What are you noticing?
Note from a Second Grader
Between 1978-1986, I was a teacher and, later, a children’s librarian. I wrote the children notes and they wrote back to me.
A devastating fire wiped out most everything in my apartment in January 2016. I’ve been working through smoky documents that were salvaged, and found notes from the children that I had saved.
Bullying today seems nastier and more viral due, in part, to social media. When I discovered this note, I asked a few people, if Karla had taken their pencil, what would they have done? What would they recommend to Rachel, the sweet second grader who wrote this note.
What would you have done (as a second grader)? What would you suggest to Rachel?
I am at the airport, in conversation with a man who is deaf. He is speaking, and I’m struggling to understand his speech. I’m distracted. My flight will board soon, and I’ve injured my knee, so I’ll need extra time to board and don’t want to miss the announcement.
He is telling me that he is going to see his 95 year old mother. I notice my distraction and make a decision to shift into paying full attention to this man who seems so interested in social contact. Over the years, I’ve come up with a simple tool to help me tune in to a conversation when I might otherwise be distracted.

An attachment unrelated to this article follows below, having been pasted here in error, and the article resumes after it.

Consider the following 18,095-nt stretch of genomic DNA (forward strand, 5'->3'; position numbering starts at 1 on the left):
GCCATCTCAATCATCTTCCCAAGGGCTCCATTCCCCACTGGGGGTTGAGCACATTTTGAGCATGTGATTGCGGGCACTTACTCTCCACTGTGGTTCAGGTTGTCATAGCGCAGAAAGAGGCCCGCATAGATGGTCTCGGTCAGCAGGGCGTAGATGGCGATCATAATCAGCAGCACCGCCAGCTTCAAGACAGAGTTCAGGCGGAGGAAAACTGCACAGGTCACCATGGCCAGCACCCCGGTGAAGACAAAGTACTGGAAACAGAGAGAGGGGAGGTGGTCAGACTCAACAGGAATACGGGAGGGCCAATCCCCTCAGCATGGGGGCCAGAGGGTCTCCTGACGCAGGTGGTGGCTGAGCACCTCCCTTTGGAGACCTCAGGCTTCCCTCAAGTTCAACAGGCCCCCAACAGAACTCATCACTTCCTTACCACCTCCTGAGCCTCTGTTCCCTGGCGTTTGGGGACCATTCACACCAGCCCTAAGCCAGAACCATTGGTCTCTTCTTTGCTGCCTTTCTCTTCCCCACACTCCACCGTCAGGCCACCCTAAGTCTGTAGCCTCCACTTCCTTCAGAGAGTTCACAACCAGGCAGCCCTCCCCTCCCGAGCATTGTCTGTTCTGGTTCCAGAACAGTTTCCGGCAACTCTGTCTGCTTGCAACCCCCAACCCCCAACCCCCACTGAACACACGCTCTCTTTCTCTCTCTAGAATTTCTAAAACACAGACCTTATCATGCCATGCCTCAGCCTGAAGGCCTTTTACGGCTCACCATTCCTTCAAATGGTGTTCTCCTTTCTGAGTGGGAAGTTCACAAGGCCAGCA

I look at the man, noticing his eyes, his facial expressions, his gestures, and his strong desire to connect. I start noticing what I like about this man. As I do this, everything in the background falls away, and I see and hear him. He is an acupuncturist. He loves his mother who is very frail. He struggles with back pain and will also be boarding early.
Before I started using this tool of noticing what I like about a person with whom I’m in conversation, when I felt distracted, my Bossy Mind would direct my distracted mind to FOCUS! This process didn’t bring me into the moment, and into connection, in the same sweet way as noticing what I liked. Bossy Mind nearly always made me feel more anxious and more distracted.
Have you noticed that Bossy Mind is directing the current conversation about attention? “I’m distracted! I’ll never get it all done! I’m addicted to my phone!” This is Bossy Mind talk. Those newspaper headlines announcing: Addicted to Distraction; that’s Global Bossy Mind talking.